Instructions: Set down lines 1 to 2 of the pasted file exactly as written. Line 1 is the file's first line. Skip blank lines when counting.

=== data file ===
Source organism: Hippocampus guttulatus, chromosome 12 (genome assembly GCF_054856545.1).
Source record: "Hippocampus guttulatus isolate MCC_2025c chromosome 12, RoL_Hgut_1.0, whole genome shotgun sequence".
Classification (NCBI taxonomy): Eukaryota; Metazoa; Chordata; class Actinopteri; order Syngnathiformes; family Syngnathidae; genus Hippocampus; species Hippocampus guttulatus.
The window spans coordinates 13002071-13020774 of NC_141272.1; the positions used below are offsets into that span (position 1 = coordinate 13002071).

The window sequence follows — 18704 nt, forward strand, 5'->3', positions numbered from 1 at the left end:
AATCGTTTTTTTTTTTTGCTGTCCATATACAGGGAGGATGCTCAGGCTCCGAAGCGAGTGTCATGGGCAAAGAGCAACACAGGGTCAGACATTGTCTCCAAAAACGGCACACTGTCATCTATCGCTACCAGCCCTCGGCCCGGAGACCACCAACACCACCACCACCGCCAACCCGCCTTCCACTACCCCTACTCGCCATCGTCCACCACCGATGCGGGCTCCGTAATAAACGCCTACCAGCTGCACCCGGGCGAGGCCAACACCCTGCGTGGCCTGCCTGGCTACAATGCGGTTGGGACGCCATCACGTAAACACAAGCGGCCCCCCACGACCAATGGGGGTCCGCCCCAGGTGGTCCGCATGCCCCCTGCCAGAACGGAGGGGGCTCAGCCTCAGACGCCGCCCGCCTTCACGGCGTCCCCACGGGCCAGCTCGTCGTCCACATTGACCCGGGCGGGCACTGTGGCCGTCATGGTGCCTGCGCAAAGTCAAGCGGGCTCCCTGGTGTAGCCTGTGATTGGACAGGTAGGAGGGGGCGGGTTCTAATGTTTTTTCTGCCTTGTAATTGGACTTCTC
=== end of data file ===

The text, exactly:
Source organism: Hippocampus guttulatus, chromosome 12 (genome assembly GCF_054856545.1).
Source record: "Hippocampus guttulatus isolate MCC_2025c chromosome 12, RoL_Hgut_1.0, whole genome shotgun sequence".